Brexit is back on the agenda this week in politics as the Prime Minister has been facing calls to resign amid a backlash against her current Brexit plan from Conservative MPs. Her Commons leader Andrea Leadsome resigned on Wednesday night, becoming (unbelievably) the 36th minister to resign under Mrs May’s premiership.
Several cabinet ministers have strongly suggested that she just cannot stay, with one saying it is “the end of the line”. Theresa May has pledged to set a timetable for a new leader to take over after MPs vote on the plan in the week beginning 3 June. However, some Tory MPs are again seeking to change party rules, so they can vote to oust her sooner. Some in the Perceptive office think she will be gone as soon as next week. Watch this space…
The polls opened yesterday for the five-yearly European Elections, in what one senior politician termed ‘the strangest election ever’.
The UK results will not be known until early on Monday as all EU countries vote around but not exactly at the same time, so no country’s early results can be revealed. France doesn’t vote until Sunday, for example. The feeling in the UK is that Nigel Farage’s Brexit Party will win most seats with Labour and the Conservatives (especially) being punished by the electorate. The Lib Dems are expecting to win 9/10 seats (up from just the one they retained in 2014).
Closer to home and six Scotland-wide MEPs will be elected, with only three incumbents standing for re-election. The Lib Dems are optimistic about getting feisty Aberdeen lawyer Sheila Ritchie elected. The Conservatives are nervous about losing their one Scottish seat to the Brexit Party. Ex MSP and French citizen Christian Allard is likely to be elected for the SNP. And the Greens, as always, are hopeful of getting former Co-convener Maggie Chapman elected but will probably fall short again.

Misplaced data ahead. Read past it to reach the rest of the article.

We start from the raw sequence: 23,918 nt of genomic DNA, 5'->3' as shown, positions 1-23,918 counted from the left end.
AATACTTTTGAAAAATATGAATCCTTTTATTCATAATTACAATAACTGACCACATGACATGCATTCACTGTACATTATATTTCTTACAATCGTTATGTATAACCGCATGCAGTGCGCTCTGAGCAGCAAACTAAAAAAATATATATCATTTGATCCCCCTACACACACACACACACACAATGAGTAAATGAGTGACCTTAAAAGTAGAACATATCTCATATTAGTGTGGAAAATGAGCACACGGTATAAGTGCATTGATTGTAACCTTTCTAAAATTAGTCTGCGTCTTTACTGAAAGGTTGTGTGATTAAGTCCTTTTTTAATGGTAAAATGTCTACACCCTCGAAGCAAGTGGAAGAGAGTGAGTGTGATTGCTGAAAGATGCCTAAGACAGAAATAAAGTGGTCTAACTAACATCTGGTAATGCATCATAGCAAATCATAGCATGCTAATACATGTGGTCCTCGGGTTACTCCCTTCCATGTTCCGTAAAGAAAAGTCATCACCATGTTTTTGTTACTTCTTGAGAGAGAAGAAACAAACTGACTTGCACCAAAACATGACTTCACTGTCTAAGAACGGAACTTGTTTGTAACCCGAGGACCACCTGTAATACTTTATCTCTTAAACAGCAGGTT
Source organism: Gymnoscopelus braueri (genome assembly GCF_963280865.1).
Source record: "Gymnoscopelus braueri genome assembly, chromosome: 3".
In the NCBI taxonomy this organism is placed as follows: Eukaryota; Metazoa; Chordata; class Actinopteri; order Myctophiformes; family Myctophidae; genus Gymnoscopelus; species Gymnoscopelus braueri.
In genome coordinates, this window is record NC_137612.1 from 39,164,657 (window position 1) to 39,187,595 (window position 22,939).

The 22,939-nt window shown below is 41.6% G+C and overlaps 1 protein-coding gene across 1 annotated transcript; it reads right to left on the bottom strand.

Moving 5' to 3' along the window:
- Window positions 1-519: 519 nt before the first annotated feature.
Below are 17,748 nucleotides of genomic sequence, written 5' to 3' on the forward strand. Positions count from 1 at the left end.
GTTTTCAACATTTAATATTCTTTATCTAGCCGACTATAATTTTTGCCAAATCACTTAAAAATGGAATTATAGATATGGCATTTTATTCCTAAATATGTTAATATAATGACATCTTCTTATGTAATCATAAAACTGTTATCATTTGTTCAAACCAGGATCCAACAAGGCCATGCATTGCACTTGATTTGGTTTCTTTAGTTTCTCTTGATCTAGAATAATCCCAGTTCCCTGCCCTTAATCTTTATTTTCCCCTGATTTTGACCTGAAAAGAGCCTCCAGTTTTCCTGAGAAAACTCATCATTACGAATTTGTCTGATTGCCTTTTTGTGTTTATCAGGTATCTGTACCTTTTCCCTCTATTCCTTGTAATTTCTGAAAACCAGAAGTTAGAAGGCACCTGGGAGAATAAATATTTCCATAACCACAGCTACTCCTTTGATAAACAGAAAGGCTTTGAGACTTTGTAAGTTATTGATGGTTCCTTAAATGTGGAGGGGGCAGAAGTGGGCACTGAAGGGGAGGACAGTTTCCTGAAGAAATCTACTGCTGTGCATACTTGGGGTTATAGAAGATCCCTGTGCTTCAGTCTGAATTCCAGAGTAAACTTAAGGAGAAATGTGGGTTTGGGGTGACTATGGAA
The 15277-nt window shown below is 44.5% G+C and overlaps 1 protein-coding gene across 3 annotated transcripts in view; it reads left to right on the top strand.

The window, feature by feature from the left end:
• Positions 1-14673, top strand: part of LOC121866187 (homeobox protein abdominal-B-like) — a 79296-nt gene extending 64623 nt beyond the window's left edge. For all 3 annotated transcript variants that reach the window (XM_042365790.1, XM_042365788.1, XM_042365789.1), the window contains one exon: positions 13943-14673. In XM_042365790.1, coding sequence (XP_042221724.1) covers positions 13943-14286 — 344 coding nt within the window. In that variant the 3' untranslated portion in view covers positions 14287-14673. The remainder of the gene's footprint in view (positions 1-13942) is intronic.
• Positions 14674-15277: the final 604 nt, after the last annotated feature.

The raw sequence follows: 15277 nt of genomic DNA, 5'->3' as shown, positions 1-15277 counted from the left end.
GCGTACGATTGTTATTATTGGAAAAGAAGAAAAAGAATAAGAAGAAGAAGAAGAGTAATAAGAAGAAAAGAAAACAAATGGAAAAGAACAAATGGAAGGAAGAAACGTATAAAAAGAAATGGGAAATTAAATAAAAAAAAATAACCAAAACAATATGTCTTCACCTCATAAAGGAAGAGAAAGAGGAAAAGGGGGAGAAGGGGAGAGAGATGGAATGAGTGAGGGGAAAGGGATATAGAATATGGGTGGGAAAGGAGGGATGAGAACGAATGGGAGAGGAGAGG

In Holyrood and the Scottish Government has published the New Housing and Future Construction Skills Short Life Working Group’s report. The group made 40 recommendations to the Scottish Government to address housing construction skills gaps, including investment in apprenticeships, upskilling current workers and encouraging more people to work in the sector.
A report on stakeholder views on challenges for housing up to 2040 has also been published. It calls for improvements to existing housing stock, more recognition of the challenges facing rural areas and greater community involvement in planning decisions.
Speaking at last week’s Homes for Scotland Awards event, Aileen Campbell MSP affirmed the Scottish Government was “working collaboratively” with skills bodies and local authorities to improve the workforce. She added that this would lead to a “dynamic” skills base which would be equipped for future challenges.
Female council workers affected by the equal pay dispute at Glasgow City Council are to receive equal pay offer letters in the coming days. The long-running dispute centred on women who were paid up to £3 an hour less than male colleagues, despite being in the same pay grade. The women affected will receive an average of £35,000 each under a settlement scheme announced in January. The council said “individual offers” would be made to “thousands” of women.
And finally… A radical feminist invited to speak to MSPs at Holyrood has defended her controversial views on transgender rights. Meghan Murphy was invited to the Scottish Parliament by SNP MSP Joan McAlpine, both women have voiced concerns that new gender identity laws in Scotland could infringe women’s rights. Her trip to Scotland comes as the Scottish government plans reforms to the Gender Recognition Act to allow people to “self-declare” their legally recognised gender.
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